Are the Pirates Not Going for it Aggressively in 2016? And Early Projections Are Tepid

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Are the Pirates Not Going for it Aggressively in 2016? And Early Projections Are Tepid

Chicago Cubs

mccutchen pirates bucketAlthough it’s not necessarily a huge move, the St. Louis Cardinals got their offseason ball rolling today by agreeing to a five-year deal with free agent starter Mike Leake. It’s still a lot more than the Pittsburgh Pirates have done.

While the Chicago Cubs got aggressive in the early going, and now the Cardinals have made a solid addition, the Pirates have done almost nothing of note this offseason. Which is not to say they haven’t don anything, it’s just … They let Pedro Alvarez go. J.A. Happ signed with the Blue Jays. A.J. Burnett retired. The Pirates traded Neil Walker to the Mets for Jon Niese. They traded away Charlie Morton. They brought back Sean Rodriguez. They acquired Jason Rogers. They signed Ryan Vogelsong. There were some other small moves.

You’re getting the picture.

I’m not saying the Pirates had to do anything splashy to remain competitive in 2016, and, indeed, they might not have the wherewithal to do much splashy anyway. And, hey, there’s still plenty of offseason to go – it was just earlier today that we were talking about how many free agents are still out there.

But as it stands, I’ve been surprised at the lack of serious Pirates activity or even rumors to date. Their competitive window is going to last a few years based on their still-relatively-young core, but it won’t last forever. And it certainly won’t last long if they’re going to count on young and reclaimed pitchers, exclusively, every season.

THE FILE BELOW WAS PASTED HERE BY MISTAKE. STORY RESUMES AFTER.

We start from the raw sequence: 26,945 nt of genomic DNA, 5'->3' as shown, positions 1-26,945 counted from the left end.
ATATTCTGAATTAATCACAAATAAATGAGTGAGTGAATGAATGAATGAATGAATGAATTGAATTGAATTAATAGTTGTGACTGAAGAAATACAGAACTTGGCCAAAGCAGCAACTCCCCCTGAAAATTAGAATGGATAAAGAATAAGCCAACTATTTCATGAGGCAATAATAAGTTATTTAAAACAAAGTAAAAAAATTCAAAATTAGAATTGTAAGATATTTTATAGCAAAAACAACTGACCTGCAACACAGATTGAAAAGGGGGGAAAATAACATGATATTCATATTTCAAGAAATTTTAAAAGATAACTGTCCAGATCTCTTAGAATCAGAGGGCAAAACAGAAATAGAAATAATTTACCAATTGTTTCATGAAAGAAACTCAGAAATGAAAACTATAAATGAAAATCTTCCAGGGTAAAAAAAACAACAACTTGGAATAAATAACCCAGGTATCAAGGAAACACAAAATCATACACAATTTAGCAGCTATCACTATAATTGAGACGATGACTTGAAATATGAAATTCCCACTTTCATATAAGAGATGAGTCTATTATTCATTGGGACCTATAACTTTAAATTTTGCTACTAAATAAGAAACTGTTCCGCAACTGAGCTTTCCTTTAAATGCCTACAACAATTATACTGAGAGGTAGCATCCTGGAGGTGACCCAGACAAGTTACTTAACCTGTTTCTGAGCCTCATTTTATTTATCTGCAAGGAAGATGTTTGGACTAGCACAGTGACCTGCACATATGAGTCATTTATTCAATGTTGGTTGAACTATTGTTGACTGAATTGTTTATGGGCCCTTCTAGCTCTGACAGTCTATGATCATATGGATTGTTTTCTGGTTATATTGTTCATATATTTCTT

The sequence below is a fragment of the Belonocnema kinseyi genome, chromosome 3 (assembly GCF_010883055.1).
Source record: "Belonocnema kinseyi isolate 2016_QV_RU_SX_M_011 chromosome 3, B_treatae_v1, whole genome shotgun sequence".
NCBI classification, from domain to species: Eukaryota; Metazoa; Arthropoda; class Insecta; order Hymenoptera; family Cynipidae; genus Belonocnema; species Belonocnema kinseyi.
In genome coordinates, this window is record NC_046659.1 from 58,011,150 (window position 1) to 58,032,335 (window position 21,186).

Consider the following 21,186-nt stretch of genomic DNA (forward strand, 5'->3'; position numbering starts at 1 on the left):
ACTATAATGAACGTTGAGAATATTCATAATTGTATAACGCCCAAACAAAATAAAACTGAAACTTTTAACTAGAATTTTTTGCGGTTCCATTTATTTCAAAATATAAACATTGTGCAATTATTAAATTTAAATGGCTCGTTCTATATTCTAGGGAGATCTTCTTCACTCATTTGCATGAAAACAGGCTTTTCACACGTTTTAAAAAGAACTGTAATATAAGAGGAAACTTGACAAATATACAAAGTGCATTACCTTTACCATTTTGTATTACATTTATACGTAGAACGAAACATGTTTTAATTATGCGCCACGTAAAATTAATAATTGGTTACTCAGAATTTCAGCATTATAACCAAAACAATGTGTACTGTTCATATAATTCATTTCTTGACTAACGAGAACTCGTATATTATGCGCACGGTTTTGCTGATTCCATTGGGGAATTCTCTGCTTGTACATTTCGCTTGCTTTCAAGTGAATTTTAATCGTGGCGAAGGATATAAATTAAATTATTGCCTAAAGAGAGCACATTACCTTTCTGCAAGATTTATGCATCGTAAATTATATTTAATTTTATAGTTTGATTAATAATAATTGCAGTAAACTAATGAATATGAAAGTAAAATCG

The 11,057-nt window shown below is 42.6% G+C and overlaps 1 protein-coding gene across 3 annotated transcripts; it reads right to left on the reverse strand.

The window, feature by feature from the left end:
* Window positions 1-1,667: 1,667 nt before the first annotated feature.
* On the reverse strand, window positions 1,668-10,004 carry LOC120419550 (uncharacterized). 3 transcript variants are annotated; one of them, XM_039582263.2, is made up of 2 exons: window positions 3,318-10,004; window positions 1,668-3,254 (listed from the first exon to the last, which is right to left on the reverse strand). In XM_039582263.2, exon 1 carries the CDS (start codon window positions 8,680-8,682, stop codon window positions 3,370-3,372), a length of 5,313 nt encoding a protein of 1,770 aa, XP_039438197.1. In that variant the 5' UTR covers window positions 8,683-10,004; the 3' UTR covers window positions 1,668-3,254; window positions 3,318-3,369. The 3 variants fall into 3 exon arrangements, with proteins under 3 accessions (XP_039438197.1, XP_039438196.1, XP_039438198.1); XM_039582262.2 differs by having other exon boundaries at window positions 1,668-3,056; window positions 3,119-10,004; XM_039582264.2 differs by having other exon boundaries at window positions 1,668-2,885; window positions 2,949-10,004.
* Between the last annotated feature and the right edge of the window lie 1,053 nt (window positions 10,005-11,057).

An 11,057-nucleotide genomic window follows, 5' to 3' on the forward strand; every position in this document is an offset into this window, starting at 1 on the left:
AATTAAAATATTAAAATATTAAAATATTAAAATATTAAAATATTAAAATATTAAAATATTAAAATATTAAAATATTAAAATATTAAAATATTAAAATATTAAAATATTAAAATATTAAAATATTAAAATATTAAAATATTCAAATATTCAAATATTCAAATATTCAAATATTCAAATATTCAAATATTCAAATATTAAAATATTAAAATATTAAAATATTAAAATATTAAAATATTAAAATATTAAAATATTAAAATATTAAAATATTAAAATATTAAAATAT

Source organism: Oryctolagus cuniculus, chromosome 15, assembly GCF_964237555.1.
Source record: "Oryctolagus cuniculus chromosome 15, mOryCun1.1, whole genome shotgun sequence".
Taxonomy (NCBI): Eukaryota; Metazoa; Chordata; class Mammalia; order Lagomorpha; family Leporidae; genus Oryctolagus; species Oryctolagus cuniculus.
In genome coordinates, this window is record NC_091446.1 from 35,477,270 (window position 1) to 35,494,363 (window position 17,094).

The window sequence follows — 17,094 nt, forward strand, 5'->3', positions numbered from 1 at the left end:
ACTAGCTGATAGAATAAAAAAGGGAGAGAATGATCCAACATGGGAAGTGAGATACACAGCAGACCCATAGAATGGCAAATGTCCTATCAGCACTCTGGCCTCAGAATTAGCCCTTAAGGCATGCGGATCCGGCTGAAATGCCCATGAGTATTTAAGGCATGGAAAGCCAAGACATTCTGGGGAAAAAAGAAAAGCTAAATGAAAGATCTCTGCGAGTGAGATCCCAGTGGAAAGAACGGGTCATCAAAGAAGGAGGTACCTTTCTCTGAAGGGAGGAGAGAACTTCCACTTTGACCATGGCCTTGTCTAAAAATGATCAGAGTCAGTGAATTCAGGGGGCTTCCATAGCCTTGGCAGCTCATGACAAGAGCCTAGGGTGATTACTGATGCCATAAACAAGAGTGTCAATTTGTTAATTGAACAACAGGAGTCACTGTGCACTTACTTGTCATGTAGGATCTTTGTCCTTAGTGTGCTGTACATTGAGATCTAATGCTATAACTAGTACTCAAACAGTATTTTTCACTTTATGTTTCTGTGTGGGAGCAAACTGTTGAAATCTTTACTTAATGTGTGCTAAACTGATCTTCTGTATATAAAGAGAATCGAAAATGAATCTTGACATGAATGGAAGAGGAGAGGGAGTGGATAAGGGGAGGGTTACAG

Interestingly, a report from John Perrotto indicates, via a source, that this series of non-events is largely a part of the Pirates’ plan for 2016 – the word “retrench” was used – with an eye toward getting back into business in 2017. While I can see the angle there, as the Pirates’ core will still be in place, they’ll have more money, and some of their top prospects could be ready to more seriously contribute, it’s still hard to see the Pirates not making a concerted go in 2016. They’re too good and too close.

Then again, the ZiPS projections for the Pirates are out, and it’s not as sexy as you might think for a team that just won 98 games.

Although the front of the rotation – Gerrit Cole and Francisco Liriano – looks good, the back is a disaster. And the outfield is strong, but the infield has serious holes at every spot besides third base (Jung-Ho Kang, who will be coming back from a serious knee injury). The bullpen looks decent, but they’ve lost a couple arms since last year.

On the whole, the starting crew of players accounts for just 36 projected WAR, which is not an enormous sum. For example, before they traded away Todd Frazier, the Reds were projected at 32 WAR. Further, although this is very much an imperfect process, I should note that a replacement level team projects for 48 wins. Add on 36 WAR for the Pirates, and you’re projecting a team only a little over .500.

Again, that’s not a preferred methodology for a variety of reasons, but I do think it’s interesting context given how good the Pirates were last year, and how good we think they could be with even a modest offseason.

So far, they aren’t doing much. With a little more action, the Pirates would look a lot scarier in 2016. I’m certainly not writing them off, but I’m regarding them suspiciously.

Author: Brett Taylor

Brett Taylor is the Editor and Lead Cubs Writer at Bleacher Nation, and you can find him on Twitter at @BleacherNation and @Brett_A_Taylor.